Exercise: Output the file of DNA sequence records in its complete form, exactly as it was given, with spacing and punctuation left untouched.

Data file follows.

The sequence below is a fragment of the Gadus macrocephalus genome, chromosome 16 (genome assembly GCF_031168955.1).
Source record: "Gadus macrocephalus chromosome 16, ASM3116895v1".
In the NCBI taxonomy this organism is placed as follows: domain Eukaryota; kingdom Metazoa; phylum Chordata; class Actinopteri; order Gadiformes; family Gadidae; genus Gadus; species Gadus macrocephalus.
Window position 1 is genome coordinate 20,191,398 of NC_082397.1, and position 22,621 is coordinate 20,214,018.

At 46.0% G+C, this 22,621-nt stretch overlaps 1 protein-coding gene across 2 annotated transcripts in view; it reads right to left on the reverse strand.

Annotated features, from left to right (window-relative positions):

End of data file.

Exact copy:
The sequence below is a fragment of the Gadus macrocephalus genome, chromosome 16 (genome assembly GCF_031168955.1).
Source record: "Gadus macrocephalus chromosome 16, ASM3116895v1".
In the NCBI taxonomy this organism is placed as follows: domain Eukaryota; kingdom Metazoa; phylum Chordata; class Actinopteri; order Gadiformes; family Gadidae; genus Gadus; species Gadus macrocephalus.
Window position 1 is genome coordinate 20,191,398 of NC_082397.1, and position 22,621 is coordinate 20,214,018.

At 46.0% G+C, this 22,621-nt stretch overlaps 1 protein-coding gene across 2 annotated transcripts in view; it reads right to left on the reverse strand.

Annotated features, from left to right (window-relative positions):